Cuban jurist Laritza Diversent, director of Cubalex, explains that the request of the families before the vice-president of the Assembly is not, expressly, a request to the National Assembly, but to a deputy, “a personal request so that she in her capacity as deputy, based on the public functions she has, initiates the procedure as established in Law 131.”

However, Diversent does not believe that Mari Machado will support an initiative that favors the relatives of political prisoners. “The possibility of them granting an amnesty is viable, what is unlikely is that the authorities in Cuba will accede to that particular request.”

Ajete also believes that although the release of Cuban political prisoners linked to the July 11-12 demonstrations in Cuba may represent a “sign of goodwill on the part of the Cuban dictatorship,” in the form of an amnesty “it would be dangerous for the dictatorship itself, precisely because it implies a new value judgment on the right to demonstrate, to denounce, to demand.”

Therefore, the former prosecutor believes the most viable option would be a pardon. “A pardon would fulfill two needs. On the one hand, release from prison. On the other, a new value judgment would not be issued, that is, the exercise of demonstration and speech would continue to be interpreted as seditious acts, and also these released prisoners would keep a criminal record for confronting the State, which could nullify them in possible future demonstrations.”

Cardinal Beniamino Stella, Pope Francis’ special envoy, said at the University of Havana in early 2023 that the issue of Cuban political prisoners was “on the table” and mentioned the word “amnesty” during his speech.

“I ask fervently […] that there be a positive response, whatever it is called, amnesty, clemency, whatever it is called,” he said. “Words can also be secondary, but it is important that the young people who at one time expressed their thoughts and did so in the way we know can return to their homes.”

So far, the Cuban government has given no sign of a possible release, but even so the families of the prisoners are confident that something will happen with this new appeal calling for amnesty.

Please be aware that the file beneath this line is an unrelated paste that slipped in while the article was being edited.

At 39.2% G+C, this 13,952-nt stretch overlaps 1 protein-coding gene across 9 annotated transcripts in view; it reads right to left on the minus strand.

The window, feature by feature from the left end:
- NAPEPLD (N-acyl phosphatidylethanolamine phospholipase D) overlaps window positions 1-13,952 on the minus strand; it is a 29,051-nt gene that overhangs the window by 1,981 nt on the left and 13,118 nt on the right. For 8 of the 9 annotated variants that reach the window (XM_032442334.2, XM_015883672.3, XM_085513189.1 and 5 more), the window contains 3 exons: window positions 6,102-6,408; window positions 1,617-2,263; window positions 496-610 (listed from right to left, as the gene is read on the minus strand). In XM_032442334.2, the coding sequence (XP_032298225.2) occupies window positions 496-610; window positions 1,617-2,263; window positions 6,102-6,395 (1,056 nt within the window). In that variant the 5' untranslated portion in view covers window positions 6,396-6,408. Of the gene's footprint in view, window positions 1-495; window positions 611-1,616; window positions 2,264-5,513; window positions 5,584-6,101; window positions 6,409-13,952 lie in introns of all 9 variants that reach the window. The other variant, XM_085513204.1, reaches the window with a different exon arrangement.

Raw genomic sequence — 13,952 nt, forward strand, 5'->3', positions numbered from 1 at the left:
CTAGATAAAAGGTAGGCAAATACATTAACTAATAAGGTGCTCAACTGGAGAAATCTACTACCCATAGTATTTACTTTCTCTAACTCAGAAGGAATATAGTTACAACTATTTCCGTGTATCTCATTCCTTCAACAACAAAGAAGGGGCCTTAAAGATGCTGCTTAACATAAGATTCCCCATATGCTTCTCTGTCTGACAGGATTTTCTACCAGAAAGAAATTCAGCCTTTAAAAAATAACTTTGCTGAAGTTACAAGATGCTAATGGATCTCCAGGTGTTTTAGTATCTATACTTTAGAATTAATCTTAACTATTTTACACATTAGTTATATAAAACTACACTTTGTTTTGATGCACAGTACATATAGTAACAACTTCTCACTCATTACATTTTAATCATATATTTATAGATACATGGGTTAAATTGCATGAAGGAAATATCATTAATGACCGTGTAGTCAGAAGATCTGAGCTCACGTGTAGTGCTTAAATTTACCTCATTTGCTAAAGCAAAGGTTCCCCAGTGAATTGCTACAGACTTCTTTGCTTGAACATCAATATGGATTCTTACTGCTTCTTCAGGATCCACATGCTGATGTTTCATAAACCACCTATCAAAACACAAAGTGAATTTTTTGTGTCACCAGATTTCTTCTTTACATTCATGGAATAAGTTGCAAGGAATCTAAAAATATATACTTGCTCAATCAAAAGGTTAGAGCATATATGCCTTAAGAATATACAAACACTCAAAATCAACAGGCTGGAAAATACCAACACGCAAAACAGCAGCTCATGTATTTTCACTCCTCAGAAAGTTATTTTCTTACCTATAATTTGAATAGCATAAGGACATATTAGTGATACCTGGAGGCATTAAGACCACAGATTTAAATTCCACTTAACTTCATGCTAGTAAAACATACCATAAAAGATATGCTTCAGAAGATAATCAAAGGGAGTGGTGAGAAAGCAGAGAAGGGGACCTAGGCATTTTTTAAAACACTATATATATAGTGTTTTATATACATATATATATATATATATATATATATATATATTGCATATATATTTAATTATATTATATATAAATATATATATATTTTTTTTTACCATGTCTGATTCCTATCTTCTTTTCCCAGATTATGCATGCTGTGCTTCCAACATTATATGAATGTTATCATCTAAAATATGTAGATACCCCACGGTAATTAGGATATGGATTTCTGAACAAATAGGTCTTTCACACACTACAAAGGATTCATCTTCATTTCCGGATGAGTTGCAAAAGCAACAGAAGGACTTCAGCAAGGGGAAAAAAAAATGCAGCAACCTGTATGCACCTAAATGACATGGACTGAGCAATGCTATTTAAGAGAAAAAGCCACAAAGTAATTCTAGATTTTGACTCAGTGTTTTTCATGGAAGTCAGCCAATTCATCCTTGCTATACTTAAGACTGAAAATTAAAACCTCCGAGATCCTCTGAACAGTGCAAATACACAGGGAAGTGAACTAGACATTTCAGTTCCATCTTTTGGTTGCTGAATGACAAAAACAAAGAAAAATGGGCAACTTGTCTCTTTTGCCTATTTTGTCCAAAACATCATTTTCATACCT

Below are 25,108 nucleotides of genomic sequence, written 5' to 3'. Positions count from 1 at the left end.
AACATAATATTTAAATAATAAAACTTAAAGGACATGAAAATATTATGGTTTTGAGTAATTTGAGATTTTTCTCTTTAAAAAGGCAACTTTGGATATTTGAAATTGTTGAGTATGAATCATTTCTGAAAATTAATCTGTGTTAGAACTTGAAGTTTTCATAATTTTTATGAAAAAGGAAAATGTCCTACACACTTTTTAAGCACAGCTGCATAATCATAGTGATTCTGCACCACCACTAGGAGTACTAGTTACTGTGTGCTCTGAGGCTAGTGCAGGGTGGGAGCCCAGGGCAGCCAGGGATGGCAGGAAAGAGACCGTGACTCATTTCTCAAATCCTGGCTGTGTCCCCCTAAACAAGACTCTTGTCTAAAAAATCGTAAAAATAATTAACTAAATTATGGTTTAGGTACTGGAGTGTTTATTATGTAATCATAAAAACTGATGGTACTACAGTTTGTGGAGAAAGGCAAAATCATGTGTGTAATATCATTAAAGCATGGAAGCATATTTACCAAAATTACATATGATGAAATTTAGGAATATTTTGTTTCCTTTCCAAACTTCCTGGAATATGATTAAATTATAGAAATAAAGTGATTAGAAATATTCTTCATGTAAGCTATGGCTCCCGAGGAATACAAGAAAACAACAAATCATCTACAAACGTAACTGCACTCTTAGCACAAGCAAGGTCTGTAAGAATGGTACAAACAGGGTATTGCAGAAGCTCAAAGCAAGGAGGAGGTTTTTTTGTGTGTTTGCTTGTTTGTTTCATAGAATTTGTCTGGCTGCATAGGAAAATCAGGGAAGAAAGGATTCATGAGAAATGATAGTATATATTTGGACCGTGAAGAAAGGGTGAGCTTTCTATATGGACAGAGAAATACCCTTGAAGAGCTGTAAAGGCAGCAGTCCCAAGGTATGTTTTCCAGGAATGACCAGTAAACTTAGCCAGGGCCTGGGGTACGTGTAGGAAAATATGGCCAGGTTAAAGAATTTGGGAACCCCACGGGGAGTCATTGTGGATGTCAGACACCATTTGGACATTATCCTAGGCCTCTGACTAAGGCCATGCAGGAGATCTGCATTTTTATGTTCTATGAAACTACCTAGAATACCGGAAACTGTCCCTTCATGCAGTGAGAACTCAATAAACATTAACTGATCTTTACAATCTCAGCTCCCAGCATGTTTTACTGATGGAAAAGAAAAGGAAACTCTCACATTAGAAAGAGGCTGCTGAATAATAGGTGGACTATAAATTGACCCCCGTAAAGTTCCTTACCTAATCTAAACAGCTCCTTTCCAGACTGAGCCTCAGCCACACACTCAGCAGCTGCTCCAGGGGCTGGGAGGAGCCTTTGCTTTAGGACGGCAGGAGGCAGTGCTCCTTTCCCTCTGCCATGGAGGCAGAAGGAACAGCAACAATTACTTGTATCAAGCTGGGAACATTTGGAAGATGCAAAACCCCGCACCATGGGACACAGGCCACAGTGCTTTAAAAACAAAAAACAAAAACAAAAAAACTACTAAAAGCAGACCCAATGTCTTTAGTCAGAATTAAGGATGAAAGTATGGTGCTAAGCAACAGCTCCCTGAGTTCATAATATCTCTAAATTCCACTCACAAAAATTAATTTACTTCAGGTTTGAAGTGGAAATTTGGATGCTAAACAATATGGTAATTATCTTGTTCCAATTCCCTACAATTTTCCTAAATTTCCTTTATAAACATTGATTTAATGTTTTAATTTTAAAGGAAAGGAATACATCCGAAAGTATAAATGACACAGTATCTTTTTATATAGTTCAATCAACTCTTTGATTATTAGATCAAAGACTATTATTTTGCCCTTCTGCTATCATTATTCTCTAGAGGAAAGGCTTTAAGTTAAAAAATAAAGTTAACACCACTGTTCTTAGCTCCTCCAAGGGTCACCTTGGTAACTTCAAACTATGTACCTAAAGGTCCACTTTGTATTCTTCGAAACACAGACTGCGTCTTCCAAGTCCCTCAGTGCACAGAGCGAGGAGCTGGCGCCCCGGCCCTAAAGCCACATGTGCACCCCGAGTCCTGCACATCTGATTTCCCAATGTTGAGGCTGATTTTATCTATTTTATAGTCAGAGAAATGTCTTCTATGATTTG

“I have faith, the conditions are ripe and the government is not in its best moment”, assures Ailex Marcano. “The weight of the political prisoners has a transcendental cost at national and international level.”

Niurka Rodríguez, mother of young Yunaikis Linares, also detained during the protests in Havana, says that she “will continue to demand freedom until they are free. As mothers, we never lose hope,” she adds.

Wilber Aguilera himself, after delivering the petition, was hopeful: “Let’s hope that it gets to where it has to go and that our political prisoners are released.”

Arrests during the protests of July 11 in Havana / AFP

By what other means could Cuban political prisoners be released?

In addition to amnesty, there are at least seven other legal avenues that the Cuban government could use to free political prisoners. The Cuban Observatory for Human Rights (OCDH) prepared a document that was recently sent by the Inter-American Commission on Human Rights (IACHR) to the Cuban Minister of Foreign Affairs, Bruno Rodríguez, where they presented the methods that exist for the liberation.

According to these organizations, among the legal avenues are also pardon, non-penal settlement, conditional release and substitution of prison for alternative sanctions, release on the grounds of procedural nullity, definitive or free and total dismissal, and withdrawal of accusation.

“All political and legal alternatives must be demanded,” insists Yaxys Cires, OCDH Strategy Director. “We cannot exclude those of greater political significance, such as Amnesty. However, I do not believe that, given the current situation, the relatives will refuse other solutions such as pardon or non-penal settlement.”

In the letter addressed to the vice-president of the Assembly, it is clear that the relatives of the prisoners have demanded their freedom by all possible means, even those that seem remotest.

“In the years to come, it will not be possible to say that Cuban citizens do not demand and fight by all means available for the Amnesty of the unjustly condemned,” the letter says. “If you do not stand on the right side of history in this key hour, you will have to own your silence, complicity, cowardice, and hindrance to the legitimate aspirations for democratic change of the majority of Cubans.”

The petition before the Assembly was signed by Larianny Otero Alcántara, sister of the artist and leader of the San Isidro Movement Luis Manuel Otero Alcántara; by Viviany Peña, wife of rapper Maykel Osorbo; by the mother of Luis Robles, the young man sentenced to five years in prison for demonstrating with a sign demanding freedom in the middle of Obispo Street in Havana, among others. The petition is open and “extends to all persons imprisoned for political reasons in Cuba.”

Carla Gloria Colomé (Havana, 1990). She is a Cuban journalist based in New York. She holds a master’s degree in communication from Universidad Nacional Autónoma de México (UNAM) and is currently a student of the master’s degree in Bilingual Journalism at the Newmark J-School at CUNY. Founder of the magazine El Estornudo, in 2021 she was awarded the Mario Vargas Llosa Prize for Young Journalism.